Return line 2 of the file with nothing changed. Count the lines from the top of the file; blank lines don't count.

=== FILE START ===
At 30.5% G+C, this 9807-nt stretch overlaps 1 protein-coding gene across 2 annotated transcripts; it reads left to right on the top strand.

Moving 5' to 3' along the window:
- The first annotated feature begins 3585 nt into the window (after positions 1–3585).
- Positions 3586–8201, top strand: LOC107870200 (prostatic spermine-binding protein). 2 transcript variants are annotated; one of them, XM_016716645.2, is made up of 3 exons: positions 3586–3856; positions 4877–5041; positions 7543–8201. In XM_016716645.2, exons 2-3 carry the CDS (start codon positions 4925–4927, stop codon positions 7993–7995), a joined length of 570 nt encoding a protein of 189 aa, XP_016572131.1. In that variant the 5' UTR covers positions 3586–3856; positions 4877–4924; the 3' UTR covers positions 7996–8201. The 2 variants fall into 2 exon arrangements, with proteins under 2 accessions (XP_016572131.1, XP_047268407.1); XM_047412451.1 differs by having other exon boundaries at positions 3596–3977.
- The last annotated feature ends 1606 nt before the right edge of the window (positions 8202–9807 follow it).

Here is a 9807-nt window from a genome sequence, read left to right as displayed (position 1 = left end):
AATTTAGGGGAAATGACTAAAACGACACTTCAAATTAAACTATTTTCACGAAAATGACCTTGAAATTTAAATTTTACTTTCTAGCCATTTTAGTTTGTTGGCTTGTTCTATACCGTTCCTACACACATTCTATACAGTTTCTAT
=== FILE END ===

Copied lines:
Moving 5' to 3' along the window: